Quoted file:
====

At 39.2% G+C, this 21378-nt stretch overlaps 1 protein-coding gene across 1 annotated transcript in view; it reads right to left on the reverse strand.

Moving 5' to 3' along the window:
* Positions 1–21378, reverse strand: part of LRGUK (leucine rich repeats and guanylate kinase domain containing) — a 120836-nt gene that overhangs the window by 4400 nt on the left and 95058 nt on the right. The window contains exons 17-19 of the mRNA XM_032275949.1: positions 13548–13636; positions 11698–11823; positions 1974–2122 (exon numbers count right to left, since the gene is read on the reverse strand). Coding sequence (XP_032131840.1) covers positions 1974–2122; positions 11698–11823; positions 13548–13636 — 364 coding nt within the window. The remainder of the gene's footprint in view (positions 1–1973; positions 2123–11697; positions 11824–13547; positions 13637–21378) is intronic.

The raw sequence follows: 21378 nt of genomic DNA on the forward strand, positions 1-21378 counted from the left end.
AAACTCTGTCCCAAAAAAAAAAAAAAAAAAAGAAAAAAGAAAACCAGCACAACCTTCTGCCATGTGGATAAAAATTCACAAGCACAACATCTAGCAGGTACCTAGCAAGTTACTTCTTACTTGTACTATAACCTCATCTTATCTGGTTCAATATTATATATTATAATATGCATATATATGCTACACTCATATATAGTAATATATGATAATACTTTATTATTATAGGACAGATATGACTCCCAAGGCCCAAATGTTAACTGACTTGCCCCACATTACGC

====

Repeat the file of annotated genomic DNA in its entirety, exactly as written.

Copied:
At 39.2% G+C, this 21378-nt stretch overlaps 1 protein-coding gene across 1 annotated transcript in view; it reads right to left on the reverse strand.

Moving 5' to 3' along the window:
* Positions 1–21378, reverse strand: part of LRGUK (leucine rich repeats and guanylate kinase domain containing) — a 120836-nt gene that overhangs the window by 4400 nt on the left and 95058 nt on the right. The window contains exons 17-19 of the mRNA XM_032275949.1: positions 13548–13636; positions 11698–11823; positions 1974–2122 (exon numbers count right to left, since the gene is read on the reverse strand). Coding sequence (XP_032131840.1) covers positions 1974–2122; positions 11698–11823; positions 13548–13636 — 364 coding nt within the window. The remainder of the gene's footprint in view (positions 1–1973; positions 2123–11697; positions 11824–13547; positions 13637–21378) is intronic.

The raw sequence follows: 21378 nt of genomic DNA on the forward strand, positions 1-21378 counted from the left end.
AAACTCTGTCCCAAAAAAAAAAAAAAAAAAAGAAAAAAGAAAACCAGCACAACCTTCTGCCATGTGGATAAAAATTCACAAGCACAACATCTAGCAGGTACCTAGCAAGTTACTTCTTACTTGTACTATAACCTCATCTTATCTGGTTCAATATTATATATTATAATATGCATATATATGCTACACTCATATATAGTAATATATGATAATACTTTATTATTATAGGACAGATATGACTCCCAAGGCCCAAATGTTAACTGACTTGCCCCACATTACGC